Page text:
Day’s Verse:
Indeed their love, their hate and their zeal have already perished, and they will no longer share in all that is done under the sun.
Ecclesiastes 9:6

Industrial SceneDear Washington,

For most of my life I didn’t really appreciate you. Although I enjoyed the outdoors, I took for granted your soaring mountains, your rolling farmland, your wide blue ocean. I never appreciated how temperate your summers feel, their gentle cool mornings heralding another perfect, low-humidity 70° day; and your winters, too, that seldom drop below 35°, letting us (your loving residents) maintain one wardrobe, rather than two. I overlooked the amusement of seeing Washingtonians in their bright blue Gore-Tex raincoats, standing umbrellaless waiting for something. I didn’t really appreciate the joy of riding a ferry to the Olympic Peninsula, standing on the far front and feeling the wind almost pull you off your feet. Your beautiful greenness, the way you’re blanketed with evergreens, deciduous trees, and a plethora of other growing things, never swelled my heart to joy. I never realized what a blessing I experienced by hiking without having to worry about anything worse than a mosquito bite.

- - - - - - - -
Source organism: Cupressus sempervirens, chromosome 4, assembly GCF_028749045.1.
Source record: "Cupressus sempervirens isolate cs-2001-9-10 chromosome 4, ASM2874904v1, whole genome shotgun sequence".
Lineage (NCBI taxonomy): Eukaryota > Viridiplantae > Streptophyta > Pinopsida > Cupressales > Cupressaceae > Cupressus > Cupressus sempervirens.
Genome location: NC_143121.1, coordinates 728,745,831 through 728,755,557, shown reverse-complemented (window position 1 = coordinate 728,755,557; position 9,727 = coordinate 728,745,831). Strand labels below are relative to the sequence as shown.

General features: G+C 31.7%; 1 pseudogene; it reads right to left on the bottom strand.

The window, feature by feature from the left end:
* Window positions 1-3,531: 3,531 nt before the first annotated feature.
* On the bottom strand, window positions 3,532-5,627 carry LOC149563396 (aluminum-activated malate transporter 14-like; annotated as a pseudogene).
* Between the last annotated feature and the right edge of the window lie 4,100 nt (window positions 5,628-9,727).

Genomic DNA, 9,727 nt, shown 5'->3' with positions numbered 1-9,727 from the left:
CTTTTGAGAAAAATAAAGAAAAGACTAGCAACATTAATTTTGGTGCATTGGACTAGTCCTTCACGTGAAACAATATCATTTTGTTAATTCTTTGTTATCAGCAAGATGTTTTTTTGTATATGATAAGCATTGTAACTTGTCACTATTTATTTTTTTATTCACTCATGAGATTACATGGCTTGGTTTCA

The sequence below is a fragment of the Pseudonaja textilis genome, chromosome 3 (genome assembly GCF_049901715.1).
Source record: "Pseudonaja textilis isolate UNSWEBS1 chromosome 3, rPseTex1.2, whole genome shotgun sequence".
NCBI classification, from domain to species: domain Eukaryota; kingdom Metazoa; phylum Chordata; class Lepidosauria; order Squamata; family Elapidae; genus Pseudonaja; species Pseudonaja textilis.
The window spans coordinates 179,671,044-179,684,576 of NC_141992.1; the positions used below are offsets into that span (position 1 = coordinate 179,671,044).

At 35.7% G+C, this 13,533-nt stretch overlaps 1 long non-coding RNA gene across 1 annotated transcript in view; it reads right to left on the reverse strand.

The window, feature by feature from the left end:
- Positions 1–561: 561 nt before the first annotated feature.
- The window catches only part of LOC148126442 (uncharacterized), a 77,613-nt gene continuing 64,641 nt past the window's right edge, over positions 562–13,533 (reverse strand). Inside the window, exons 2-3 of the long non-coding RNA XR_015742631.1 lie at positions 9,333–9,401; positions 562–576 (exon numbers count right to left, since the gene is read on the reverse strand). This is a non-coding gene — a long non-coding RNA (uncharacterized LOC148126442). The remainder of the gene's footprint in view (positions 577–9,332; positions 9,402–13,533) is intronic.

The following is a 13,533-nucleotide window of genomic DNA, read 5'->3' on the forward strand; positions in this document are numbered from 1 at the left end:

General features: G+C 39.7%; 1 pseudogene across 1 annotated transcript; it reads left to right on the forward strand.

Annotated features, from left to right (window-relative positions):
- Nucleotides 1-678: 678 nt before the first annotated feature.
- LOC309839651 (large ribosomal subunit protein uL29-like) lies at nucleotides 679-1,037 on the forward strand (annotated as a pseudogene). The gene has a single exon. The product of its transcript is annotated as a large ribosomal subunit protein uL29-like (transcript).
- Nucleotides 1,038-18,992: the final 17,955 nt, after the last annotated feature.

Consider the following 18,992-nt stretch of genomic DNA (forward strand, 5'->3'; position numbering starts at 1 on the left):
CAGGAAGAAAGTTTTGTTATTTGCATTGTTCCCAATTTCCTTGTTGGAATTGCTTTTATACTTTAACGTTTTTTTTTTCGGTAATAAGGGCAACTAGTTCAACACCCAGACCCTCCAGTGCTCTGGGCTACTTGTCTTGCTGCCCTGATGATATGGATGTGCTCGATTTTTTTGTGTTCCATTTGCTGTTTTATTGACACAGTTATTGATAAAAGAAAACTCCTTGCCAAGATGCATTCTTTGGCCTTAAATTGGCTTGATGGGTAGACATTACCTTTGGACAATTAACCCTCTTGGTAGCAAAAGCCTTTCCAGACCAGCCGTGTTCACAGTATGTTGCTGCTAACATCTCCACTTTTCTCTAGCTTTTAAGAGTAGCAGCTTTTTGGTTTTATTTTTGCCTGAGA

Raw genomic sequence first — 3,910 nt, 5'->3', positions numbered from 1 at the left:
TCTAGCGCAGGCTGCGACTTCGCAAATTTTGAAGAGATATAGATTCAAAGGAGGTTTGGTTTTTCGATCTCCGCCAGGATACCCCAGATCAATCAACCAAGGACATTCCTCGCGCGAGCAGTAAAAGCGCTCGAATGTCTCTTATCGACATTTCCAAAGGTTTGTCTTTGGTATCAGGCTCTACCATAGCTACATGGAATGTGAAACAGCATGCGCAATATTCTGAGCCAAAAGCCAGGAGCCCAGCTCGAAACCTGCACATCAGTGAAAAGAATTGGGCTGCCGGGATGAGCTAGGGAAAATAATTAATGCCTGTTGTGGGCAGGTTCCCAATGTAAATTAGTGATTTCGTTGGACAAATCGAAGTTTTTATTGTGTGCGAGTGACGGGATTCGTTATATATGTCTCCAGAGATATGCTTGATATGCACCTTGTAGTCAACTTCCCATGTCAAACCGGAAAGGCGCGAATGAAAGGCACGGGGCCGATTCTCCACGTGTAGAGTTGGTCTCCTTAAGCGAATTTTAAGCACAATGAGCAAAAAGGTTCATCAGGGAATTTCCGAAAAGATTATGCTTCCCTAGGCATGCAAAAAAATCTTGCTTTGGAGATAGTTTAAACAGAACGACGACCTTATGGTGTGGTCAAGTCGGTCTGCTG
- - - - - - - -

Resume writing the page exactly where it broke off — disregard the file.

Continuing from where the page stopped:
Oh, I complained plenty about your high sales tax, the drippy grey skies that plague outsiders (but we natives understand that it’s not so much depressing as calm) and leave us with 95 straight days of rain. I bemoaned the squishy feeling of banana slug between my toes. I grumbled about having to mow the lawn almost year-round. I kept irritated tabs on the speed of 405 North between Bellevue and 124th(25 miles an hour between 3:45 and 7:00 pm). I felt outraged at the wanton logging of old-growth forests and the rapid construction of identical housing developments on what used to be pristine forest. There are lots of things I didn’t like about you, Washington.

That is, until I moved to Massachusetts. Don’t get me wrong: Massachusetts (besides having an almost unspellablly tricky name) is a pretty decent place. I’d like to vacation there, but watch out for ticks. But Washington, now I see your charms. My family lives in you, and that’s appealing, I admit. Yet now I clearly perceive many of your benefits, while the costs seem so minor as to be laughable. I love your weather, your geology, your people. I know you’re not perfect, but now I can see a broader view of what a wonderful place you are to live. So Washington, I hope you’ll wait for me. One day I’ll come home to you, and I promise I’ll never leave you again after that.

Now I have to pack the U-Haul Ian and I will drive to Marlborough, bringing the last vestiges of our Washington life to a new Massachusetts life.

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